Blessed Mother Teresa summarized it well: “The so-called right to abortion has pitted mothers against their children and women against men. It has sown violence and discord at the heart of the most intimate human relationships. It has aggravated the derogation of the father’s role in an increasingly fatherless society. It has portrayed the greatest of gifts – a child – as a competitor, an intrusion, and an inconvenience. It has nominally accorded mothers unfettered dominion over the independent lives of their physically dependent sons and daughters. And, in granting this unconscionable power, it has exposed many women to unjust and selfish demands from their husbands or other sexual partners. Human rights are not a privilege conferred by government. They are every human being’s entitlement by virtue of his humanity. The right to life does not depend, and must not be declared to be contingent on the pleasure of anyone else, not even a parent or a sovereign.” (“Notable and Quotable,” Wall Street Journal, February 25, 1994, p. A14)

Many who advocate for abortion call themselves ‘pro-choice’. I believe strongly in the freedom to choose. My own great-grandmother was a well-known suffragette who fought for women’s rights in England. Free will is a precious gift from God.

But free choice has limits: Your freedom to swing your fist ends at the tip of my nose. I don’t have the right to choose to drink and drive because I would endanger other people’s lives. I don’t have the right to choose to stop feeding my elderly parents, no matter how inconvenient or dependent they are on me, because that would be abuse. I don’t even have the right to choose to drive without properly securing a child in an approved car seat, because I would be risking his or her life. It’s the law. We have such laws to protect the fundamental rights of everyone.

So why is it legal in Canada to choose to have a child dismembered alive in her mother’s womb? Or even kill her in the process of being born? Behind all the rhetoric, that’s the ‘choice’ in ‘pro-choice’. And what does it say about a society that honors those who do it? If you tried to do to a house pet what is legal to do to unborn children in this country you could be arrested (and rightly so). In fact, the womb has become the most dangerous place in Canada to be.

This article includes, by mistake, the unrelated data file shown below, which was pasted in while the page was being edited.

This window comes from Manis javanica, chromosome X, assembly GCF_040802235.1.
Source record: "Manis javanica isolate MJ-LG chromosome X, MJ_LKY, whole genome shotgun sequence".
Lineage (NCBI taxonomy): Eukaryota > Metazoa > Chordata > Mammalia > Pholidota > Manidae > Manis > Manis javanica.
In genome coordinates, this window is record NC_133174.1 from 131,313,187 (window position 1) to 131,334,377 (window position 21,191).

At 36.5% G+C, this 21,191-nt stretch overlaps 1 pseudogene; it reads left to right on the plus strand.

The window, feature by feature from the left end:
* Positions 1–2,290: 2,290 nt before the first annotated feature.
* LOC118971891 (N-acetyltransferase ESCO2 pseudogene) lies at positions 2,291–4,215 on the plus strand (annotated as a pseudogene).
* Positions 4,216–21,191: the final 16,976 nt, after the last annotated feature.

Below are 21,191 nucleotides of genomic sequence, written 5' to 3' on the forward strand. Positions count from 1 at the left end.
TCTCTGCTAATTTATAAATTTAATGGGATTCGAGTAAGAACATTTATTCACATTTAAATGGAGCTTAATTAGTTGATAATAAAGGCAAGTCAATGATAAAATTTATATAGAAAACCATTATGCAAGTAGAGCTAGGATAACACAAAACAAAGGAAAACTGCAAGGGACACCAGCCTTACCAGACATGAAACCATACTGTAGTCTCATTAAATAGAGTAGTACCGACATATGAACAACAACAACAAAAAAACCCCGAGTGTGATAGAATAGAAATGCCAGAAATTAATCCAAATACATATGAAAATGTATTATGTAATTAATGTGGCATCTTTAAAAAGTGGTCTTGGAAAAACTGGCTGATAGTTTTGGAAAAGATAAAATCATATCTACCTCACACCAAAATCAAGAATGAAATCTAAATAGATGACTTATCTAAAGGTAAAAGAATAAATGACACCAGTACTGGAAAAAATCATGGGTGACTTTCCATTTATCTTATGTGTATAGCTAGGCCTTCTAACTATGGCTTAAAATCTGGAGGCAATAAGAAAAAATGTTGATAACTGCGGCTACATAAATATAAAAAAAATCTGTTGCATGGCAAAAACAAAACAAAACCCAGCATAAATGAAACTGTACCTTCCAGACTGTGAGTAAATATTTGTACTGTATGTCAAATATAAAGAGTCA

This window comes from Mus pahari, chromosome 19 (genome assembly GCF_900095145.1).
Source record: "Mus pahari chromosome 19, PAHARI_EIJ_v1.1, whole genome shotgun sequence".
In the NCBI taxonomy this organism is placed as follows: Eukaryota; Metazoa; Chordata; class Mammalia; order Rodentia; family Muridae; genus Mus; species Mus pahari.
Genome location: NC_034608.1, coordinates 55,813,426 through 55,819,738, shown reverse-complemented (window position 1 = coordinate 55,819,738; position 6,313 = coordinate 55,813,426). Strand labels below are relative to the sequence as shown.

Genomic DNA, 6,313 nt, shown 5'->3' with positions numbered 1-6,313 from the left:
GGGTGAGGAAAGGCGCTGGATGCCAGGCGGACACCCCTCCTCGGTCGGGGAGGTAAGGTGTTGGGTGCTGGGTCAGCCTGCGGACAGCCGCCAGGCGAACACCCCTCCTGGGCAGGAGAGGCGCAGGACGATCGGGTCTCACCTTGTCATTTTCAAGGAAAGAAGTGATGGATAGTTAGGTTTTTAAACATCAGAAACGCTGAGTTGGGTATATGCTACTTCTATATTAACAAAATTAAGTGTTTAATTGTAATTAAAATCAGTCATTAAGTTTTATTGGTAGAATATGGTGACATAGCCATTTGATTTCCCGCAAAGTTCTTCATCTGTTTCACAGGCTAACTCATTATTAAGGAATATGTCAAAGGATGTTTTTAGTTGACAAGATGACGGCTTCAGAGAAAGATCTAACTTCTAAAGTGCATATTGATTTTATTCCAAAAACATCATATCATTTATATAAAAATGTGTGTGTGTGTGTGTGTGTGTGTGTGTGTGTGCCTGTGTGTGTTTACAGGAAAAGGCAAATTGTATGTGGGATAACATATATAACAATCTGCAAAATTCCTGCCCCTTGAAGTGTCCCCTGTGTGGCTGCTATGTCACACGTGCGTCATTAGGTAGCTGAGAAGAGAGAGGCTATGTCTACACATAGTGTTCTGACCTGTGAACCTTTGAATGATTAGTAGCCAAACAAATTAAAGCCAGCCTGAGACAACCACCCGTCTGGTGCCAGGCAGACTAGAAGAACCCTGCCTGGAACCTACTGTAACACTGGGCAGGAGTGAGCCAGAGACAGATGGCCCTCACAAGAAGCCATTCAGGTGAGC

Now everything I’ve said so far is human logic. It is something any properly informed rational person can understand. We call it the natural law. People of every faith, and no faith at all, can and do recognize the truth that direct abortion is the taking of an innocent human life and that no argument, circumstance, or need can ever justify it. The end never justifies the means. Doing evil that some foreseen good might come of it is always self-defeating. It never works. It is like sawing the branch on which we are all sitting.

As Catholic Christians we recognize even deeper reasons why abortion is wrong. We know that God is the author of all life. We are not merely the products of a biological process. Before, beyond, and through the wonders of biological development, we were loved into being by God who chose each one of us and calls us by name. The prophet Isaiah says: “Listen to me and pay attention, you peoples from afar. The Lord called me from the womb; from the body of my mother He named me” (Isaiah 49:1). Through the psalmist God says to each one of us: “You are fearfully and wonderfully made, I knit you together in your mother’s womb” (Psalm 139). To the prophet Jeremiah He says, “I knew you before I formed you in your mother’s womb” (Jeremiah 1:5).

God has chosen every life and has a plan for every life and it is not our place to destroy it. We should avoid taking the life even of the guilty, let alone the innocent. J.R.R. Tolkien, a devout Catholic, made this point beautifully in The Lord of the Rings. Gandalf tells Frodo, who is tempted to destroy his adversary Gollum, “Many that live deserve death, and some die that deserve life. Can you give it to them? Then be not too eager to deal out death in the name of justice, fearing for your own safety. Even the wise cannot see all ends.” (The Two Towers)